At the proceedings on October 1, the trial court entered an order agreed to by the parties providing for an orderly final sale of the property for the highest bid above the amount already offered by Jove by means of a public auction. The order further provided that the sale would be for cash and subject to those and only those terms contained in a court-approved real estate sales contract to be made available for inspection to all interested persons. Pursuant to the court's order, notice of the sale was placed in two local newspapers throughout the following month. The auction was conducted in the trial court's conference room on November 7. Present as bidders were Jove, Luvisi, Aufrecht and Halim, who was accompanied by his attorney, and two individuals who had not previously submitted offers for the property. Prior to commencement of the bidding, the attorney conducting the auction read the terms of the sale as set forth in the advertised notice, circulated copies of the approved sales contract and invited questions from the participants. Bidding was conducted in a round-table manner and continued until all bidders submitted their final offers. Halim emerged as the successful bidder and immediately thereafter he and the parties executed the sales contract, following which an order was entered confirming the sale.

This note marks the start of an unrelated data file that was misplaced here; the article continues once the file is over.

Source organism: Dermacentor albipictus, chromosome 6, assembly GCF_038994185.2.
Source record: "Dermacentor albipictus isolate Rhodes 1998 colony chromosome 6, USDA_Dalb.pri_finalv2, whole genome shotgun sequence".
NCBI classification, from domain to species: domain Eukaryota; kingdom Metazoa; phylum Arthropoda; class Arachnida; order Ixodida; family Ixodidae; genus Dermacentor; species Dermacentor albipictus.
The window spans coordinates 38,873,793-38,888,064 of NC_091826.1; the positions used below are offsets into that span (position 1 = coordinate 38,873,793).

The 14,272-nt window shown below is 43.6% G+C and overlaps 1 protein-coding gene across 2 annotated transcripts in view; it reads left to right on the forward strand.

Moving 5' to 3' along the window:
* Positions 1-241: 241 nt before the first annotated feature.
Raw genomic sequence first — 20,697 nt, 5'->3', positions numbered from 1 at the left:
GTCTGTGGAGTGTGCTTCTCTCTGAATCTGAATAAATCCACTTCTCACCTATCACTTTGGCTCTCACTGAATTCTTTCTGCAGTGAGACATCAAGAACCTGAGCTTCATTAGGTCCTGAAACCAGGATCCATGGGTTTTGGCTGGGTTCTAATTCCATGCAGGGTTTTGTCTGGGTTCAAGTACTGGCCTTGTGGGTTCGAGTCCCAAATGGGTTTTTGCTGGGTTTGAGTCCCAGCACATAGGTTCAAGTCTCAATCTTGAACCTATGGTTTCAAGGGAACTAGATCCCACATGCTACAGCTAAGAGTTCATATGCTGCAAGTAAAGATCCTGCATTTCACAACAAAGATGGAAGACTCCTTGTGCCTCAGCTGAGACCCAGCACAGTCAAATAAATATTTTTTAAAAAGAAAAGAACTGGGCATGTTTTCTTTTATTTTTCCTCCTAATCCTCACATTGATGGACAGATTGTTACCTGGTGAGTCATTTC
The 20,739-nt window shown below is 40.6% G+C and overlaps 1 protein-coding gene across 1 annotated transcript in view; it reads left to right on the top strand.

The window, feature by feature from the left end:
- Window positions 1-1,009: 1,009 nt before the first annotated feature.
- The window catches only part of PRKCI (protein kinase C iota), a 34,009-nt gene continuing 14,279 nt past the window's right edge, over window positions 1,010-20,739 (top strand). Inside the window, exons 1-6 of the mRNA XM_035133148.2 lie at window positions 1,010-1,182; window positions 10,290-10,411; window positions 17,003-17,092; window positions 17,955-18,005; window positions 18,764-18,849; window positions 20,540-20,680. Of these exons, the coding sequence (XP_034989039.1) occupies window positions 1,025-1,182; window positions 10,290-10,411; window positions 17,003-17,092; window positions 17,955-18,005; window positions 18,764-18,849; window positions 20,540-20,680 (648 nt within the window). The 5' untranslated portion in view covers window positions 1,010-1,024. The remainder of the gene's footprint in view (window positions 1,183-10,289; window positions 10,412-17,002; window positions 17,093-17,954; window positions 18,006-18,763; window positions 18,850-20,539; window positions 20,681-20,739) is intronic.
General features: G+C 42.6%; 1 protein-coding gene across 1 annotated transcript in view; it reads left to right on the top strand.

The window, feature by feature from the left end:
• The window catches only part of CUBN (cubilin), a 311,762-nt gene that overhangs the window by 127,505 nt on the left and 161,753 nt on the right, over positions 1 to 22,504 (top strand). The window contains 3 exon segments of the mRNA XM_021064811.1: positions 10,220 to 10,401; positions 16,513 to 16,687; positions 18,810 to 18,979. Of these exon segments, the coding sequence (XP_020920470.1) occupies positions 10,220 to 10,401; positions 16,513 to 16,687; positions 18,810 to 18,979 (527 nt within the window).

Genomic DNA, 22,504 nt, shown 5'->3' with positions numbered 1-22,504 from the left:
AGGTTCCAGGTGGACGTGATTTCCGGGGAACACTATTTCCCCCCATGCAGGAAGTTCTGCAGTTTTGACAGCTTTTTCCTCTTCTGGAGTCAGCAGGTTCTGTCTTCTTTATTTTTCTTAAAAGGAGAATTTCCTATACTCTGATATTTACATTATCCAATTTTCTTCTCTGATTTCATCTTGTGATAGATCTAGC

On November 13, 1986, the trial court entered an agreed order providing for Starkman to "receive as compensation, in lieu of an hourly rate, for assisting the parties at the auction . . . and also in lieu of any other compensation for its sales efforts . . . the amount of $42,750, payable at the closing of the sale of the property." On November 18, Wilmette was granted leave to file a two-count intervening complaint for payment of $35,635, an amount equaling 2 1/2% of the purchase price, plus costs and interest for acting as the "selling broker" in the transaction.

In claiming entitlement thereto, Wilmette alleged in count I that it was Halim's broker and the procuring cause of the sale. Count II, which was directed only against Starkman, alleged that on several occasions prior to the sale, Halim had been promised by Davidson that if Halim purchased the property, Wilmette would receive the 2 1/2% commission and that it, and Halim, had relied on those promises in setting the final amount bid for the property.

The Luvisis and Joves filed motions to dismiss, asserting lack of privity of contract and that the provision for payment of a broker's commission had been clearly stricken from the sales contract executed by Halim. Starkman filed a motion for summary judgment on the grounds that because the property was sold by way of a court-ordered public auction, the terms of the listing agreement did not apply; that no broker's commission was provided for in the notice of the sale or in the real estate contract, the commission provision having been clearly lined out of the contract; and that since Halim had executed a fully integrated written contract evidence concerning other, prior agreements and/or oral representations was barred by the parol evidence rule. Following argument by counsel at a hearing on April 13, 1987, the court granted the ...